NPI claims that in our denial of its earlier motion for summary judgment, we delimited the issues for trial to the issue of whether or not there was a mutual mistake regarding the limitation of insurance coverage to damages resulting from the negligence of ASPA employees. Nowhere in the opinion did we so delimit the issues. We simply found that the issue of mutual mistake presented a genuine issue for trial. See American Samoa Power Authority v. National Pacific Ins., 23 A.S.R.2d 100. However, since ASPA has presented no other legal theory in defense against this motion for summary judgment, we base the present order solely on whether or not this case can proceed to trial on the issue of mutual mistake.
[1-3] It is basic contract law that a party to a contract has a duty to read the contract and “may not later complain that he did not read the instrument or that he did not understand its contents.” John D. Calamari & Joseph M. Perillo, Contracts § 9‑42 (2d ed. 1979). An exception to this general rule exists for contracts induced by misrepresentation for the reason of mistake. Id. at § 9‑43(c). If the mistake occurs because of the failure of one party to read the contract, however, it will not ordinarily justify avoidance of the contract. Id.; Sanger v. Yellow Cab, 486 S.W.2d 477, 481 (Mo. 1972). Both parties must be mistaken about the relevant contract term to justify reformation of the contract. United States v. Fowler, 913 F.2d 1382, 1389 (9th Cir. 1990).
[A] mutual mistake of fact occurs where the parties to an agreement have a common intention, but the written contract erroneously reflects that intention due to a mistake on the part of both parties in writing the agreement. Accordingly, in order for the affirmative defense of mutual mistake to be sustained, defendant must raise fact issues showing that both parties were acting under the same misunderstanding of the same material fact.
Newsom v. Starkey, 541 S.W.2d 468, 472 (Tex. 1976) (emphasis added).
 ASPA’s rendition of the facts is, essentially, that NPI never informed ASPA about the limitation of insurance coverage to damage caused by the negligence of ASPA or its employees, and that ASPA was not otherwise aware of this limitation. ASPA does not allege fraud on the part of NPI, nor [30ASR2d148] that NPI was mistaken as to the contents of the document. These circumstances give rise to a factual question as to whether the language of the policy contradicts an actual agreement entered into by the parties, or if the fault belongs solely to ASPA.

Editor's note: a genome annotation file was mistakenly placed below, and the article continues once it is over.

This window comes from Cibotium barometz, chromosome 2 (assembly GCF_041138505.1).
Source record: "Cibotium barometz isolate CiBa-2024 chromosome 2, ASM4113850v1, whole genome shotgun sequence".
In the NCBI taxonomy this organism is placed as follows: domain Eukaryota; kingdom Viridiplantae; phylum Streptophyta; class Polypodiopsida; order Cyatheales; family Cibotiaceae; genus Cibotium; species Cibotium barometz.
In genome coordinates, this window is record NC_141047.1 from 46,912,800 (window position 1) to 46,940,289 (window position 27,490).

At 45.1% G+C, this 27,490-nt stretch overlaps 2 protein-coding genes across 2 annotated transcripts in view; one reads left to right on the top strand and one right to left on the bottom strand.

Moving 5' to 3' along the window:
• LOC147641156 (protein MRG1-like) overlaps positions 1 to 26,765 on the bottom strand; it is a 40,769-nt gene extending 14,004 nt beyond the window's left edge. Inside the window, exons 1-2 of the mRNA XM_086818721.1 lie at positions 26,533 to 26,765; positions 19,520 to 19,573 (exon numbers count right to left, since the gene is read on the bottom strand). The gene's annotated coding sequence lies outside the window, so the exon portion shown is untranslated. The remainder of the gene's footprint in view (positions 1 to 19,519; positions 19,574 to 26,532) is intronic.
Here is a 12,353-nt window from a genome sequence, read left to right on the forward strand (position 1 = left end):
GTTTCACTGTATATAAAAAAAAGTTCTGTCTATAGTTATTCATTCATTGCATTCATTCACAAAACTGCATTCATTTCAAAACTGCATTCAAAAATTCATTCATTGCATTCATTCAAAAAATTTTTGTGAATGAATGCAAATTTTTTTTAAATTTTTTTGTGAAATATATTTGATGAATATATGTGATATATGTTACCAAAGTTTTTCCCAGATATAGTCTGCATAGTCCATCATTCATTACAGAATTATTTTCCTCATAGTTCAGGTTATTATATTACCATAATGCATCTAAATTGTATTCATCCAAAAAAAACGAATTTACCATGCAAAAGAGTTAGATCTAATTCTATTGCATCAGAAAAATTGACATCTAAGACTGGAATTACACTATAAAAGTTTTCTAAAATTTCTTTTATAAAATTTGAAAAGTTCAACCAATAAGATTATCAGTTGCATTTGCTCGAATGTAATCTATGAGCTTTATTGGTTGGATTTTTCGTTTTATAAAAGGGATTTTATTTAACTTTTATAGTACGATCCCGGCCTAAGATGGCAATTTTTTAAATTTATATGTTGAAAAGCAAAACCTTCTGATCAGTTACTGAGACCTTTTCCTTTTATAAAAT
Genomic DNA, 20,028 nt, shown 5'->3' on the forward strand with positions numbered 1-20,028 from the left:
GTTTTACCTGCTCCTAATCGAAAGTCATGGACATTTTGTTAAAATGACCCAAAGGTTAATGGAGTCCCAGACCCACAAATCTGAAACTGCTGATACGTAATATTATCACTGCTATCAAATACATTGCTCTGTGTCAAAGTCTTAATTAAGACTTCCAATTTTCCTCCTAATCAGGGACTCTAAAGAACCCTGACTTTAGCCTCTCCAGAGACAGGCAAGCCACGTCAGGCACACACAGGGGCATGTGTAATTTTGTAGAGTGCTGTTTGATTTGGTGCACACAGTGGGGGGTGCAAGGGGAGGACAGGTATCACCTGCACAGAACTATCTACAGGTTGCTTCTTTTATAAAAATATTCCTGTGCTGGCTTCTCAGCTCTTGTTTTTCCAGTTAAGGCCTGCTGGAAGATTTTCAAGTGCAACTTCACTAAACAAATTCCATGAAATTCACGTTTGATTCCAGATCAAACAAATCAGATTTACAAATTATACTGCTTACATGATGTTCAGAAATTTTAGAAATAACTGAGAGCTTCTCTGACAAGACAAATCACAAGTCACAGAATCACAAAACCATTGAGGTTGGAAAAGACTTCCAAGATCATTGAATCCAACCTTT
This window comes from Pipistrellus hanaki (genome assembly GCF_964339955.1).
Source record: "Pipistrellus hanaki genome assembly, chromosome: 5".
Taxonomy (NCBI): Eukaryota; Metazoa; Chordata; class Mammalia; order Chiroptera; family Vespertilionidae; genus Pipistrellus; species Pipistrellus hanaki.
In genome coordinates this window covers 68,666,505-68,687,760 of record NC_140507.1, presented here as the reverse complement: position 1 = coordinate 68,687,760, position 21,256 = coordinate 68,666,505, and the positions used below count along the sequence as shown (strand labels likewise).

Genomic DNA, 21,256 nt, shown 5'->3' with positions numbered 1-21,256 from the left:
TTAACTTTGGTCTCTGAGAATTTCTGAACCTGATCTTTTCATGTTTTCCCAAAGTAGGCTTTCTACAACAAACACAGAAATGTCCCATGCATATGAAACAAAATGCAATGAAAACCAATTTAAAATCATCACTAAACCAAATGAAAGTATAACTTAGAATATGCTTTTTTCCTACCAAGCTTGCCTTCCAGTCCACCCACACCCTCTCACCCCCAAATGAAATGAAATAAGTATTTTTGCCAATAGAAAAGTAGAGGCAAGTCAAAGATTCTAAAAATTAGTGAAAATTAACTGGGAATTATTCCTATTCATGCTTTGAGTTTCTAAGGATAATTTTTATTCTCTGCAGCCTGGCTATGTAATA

When a party signs an instrument without reading it, it is clear that in a loose (but not legal) sense he is operating under a mistake as to the contents of the document. Under the rules previously stated, however, he is not ordinarily allowed to avoid the contract. Nonetheless, the situation is different if the writing does not reflect the agreement previously made and the term was not omitted by agreement. In such a situation most courts have granted reformation for mutual mistake despite the negligence involved in failing to read the document, the parol evidence rule, and the Statute of Frauds.
John D. Calamari & Joseph M. Perillo, Contracts § 9‑43 (2d ed. 1979) (citations omitted). Even if we assume ASPA’s argument to be correct, it does not support the finding of a mutual mistake, because it does not attempt to show that NPI was mistaken as to the contents of the agreement, nor that NPI had ever agreed in any way to provide more extensive coverage than what was enumerated in the written policy. ASPA’s argument makes factual claims only about what ASPA requested, not about what NPI agreed to provide. The deposition of Victor H. Stanley (at 29) does provide testimony, however, that NPI’s representative agreed with Mr. Stanley to provide the more extensive coverage. We are puzzled as to why this testimony received no mention in ASPA’s memorandum opposing summary judgment.
 A motion for summary judgment may be denied at any time and for any reason when the court concludes that justice is served by proceeding to trial rather than resolving the case on motion. Charles Alan Wright, Law of Federal Courts § 99 (2d ed. 1972). Finding that an issue of material fact exists regarding the extent of coverage that NPI agreed to provide, we deny the motion for summary judgment.
The motion for summary judgment is denied.
It is so ordered.